Jim also seeks a constructive trust with regard to his interest in whatever belongs to the Mineola Partnership (i.e., Mineola Partnership's interest in the Mineola Property which has evolved into an interest in One Third Avenue). As a result, Plaintiffs seek documents reflecting the interests Moussa and others currently have in the Mineola Property, how those interests have evolved, whether Moussa or the Partnership directly or indirectly have an ownership interest in the entity that owns and operates One Third Avenue, and what financial benefits Moussa has received as a result of that interest (Affirmation in Opposition at ¶ 15). --------
Defendants Move to Quash Subpoenas
The Defendants move for an order pursuant to: CPLR 2304 quashing the subpoenas served upon non-parties Robert Kahen and Kevin Lalezarian dated August 13, 2018; and CPLR 3103 issuing a protective order relieving Khan and Lalezarian of any obligation to comply with the subpoenas.
According to the Defendants, the Second Partnership Agreement and this court's May 3, 2016 order make it clear that Jim retained no right to any profits earned from the Mineola Property or the Partnership because the Second Partnership Agreement extinguished Jim's partnership interests. Many of the documents sought in the subpoenas concern details as to the business relationship between the joint venturers to develop the Mineola Property subsequent to the termination of Jim's interest and, thus, Plaintiffs are not entitled to any documents related to the purchase and development of the Mineola Property or the details of any venture created after the termination of Jim's interest (Memorandum of Law in Support at p 8).
Specifically, Defendants argue:
So the Court's May 3, 2016 Decision - which it adhered to on reargument - along with the Plaintiffs' own admission, precludes the Plaintiffs from recovering profits with respect to the Mineola Property and joint venture under theories of breach of contract or breach of fiduciary duty. The Court recognized that any claim for profits would be utterly inconsistent with Jim Benjamins's voluntary termination of his interest in the Mineola Property and joint venture memorialized in the [Second Partnership] Agreement. Since the Subpoenas seek documents relevant only to Plaintiffs' dismissed claims to recover profits from the Mineola Property and joint venture, it is obvious that they do not constitute any legitimate attempt to uncover relevant evidence (Reply Memorandum of Law at p 4).
For the reasons that follow, the motion is denied.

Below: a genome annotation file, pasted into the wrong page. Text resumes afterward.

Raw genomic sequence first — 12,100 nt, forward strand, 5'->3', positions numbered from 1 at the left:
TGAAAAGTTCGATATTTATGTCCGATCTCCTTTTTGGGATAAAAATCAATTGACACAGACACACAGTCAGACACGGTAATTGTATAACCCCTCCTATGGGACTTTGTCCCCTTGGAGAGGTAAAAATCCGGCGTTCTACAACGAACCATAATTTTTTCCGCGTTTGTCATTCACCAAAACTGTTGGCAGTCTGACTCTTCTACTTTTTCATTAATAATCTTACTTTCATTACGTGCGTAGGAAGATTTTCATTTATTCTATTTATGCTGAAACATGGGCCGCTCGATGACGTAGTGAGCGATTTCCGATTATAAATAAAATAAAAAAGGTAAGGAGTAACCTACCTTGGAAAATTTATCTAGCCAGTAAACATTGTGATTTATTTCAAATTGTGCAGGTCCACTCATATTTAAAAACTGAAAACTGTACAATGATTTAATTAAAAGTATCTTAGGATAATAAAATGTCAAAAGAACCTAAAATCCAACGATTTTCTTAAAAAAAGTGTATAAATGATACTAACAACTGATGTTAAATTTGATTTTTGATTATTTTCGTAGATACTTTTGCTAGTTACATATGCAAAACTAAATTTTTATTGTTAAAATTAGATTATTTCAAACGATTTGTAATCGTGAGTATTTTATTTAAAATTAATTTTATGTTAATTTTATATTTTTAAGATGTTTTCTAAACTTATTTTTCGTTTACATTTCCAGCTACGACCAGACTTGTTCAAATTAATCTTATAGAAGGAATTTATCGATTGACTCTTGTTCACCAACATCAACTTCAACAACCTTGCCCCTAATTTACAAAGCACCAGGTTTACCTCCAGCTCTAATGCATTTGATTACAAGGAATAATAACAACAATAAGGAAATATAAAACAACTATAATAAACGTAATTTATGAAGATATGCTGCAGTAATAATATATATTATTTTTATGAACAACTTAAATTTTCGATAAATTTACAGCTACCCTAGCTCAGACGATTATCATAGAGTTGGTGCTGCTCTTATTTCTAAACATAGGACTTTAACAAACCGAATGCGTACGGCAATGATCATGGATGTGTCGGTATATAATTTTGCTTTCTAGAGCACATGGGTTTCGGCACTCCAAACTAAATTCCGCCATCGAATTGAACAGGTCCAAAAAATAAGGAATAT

The Court's Determination
Initially, the court notes two well-settled principles of law. First, CPLR 3101(a) provides that "[t]here shall be full disclosure of all matter material and necessary in the prosecution or defense of an action, regardless of the burden of proof" (Yoshida v Hsueh-Chih Chin, 111 AD3d 704, 705 [2d Dept 2013]). The words material and necessary are to be interpreted "liberally to require disclosure, upon request, of any facts bearing on the controversy which will assist preparation for trial by sharpening the issues and reducing delay and prolixity. The test is one of usefulness and reason" (Allen v Crowell-Collier Publ. Co., 21 NY2d 403, 406  [internal quotation marks omitted]).
Second, the measure of damages for breach of fiduciary duty is the amount of loss sustained, including lost opportunities for profit by reason of the defendant's conduct (Duane Jones Co. v Burke, 306 NY 172 ; Gibbs v Breed, Abbott & Morgan, 271 AD2d 180 [1st Dept 2000]).
Although the breach of contract and breach of fiduciary duty claims were dismissed in the prior order, the court permitted Plaintiffs to amend the complaint, a second time, by adding two causes of action based upon Moussa's entering into a separate contract with Kahen without disclosing such contract to Jim. Importantly, the allegations and damages sought in the recently added causes of action concern Moussa's breach of fiduciary duty owed to Jim, a duty arising out of their relationship as joint venturers. Specifically, Jim alleges in the second amended complaint that he would not have entered into the Second Partnership Agreement extinguishing his rights in the Mineola Partnership (and indirectly the Mineola Property) had he been aware of the Kahen/Moussa Agreement and, had he not terminated his interest in the Mineola Partnership, he would still have a 30% interest in the Mineola Partnership.
Having considered the allegations in the pleadings, the parties' arguments, and the liberal standard for disclosure in New York, the motion to quash is denied inasmuch as the documents sought in the subpoenas concern the value and interests in the Mineola Property (now One Third Avenue), and arguably Jim's interest in same, had Moussa not breached his fiduciary duty.
Based on the foregoing, it is hereby
Ordered that the motion of Defendants Moussa Yeroushalmi and Farzaneh Yeroushalmi to quash the subpoenas served upon Robert Kahen and Levin Lalezarian is denied and Kahen and Lalezarian are directed to respond to the subpoenas served upon them, except to the extent any responsive documents contain privileged information.
This constitutes the decision and order of the court. DATE: January 2, 2019
Hon. Vito M. DeStefano, J.S.C.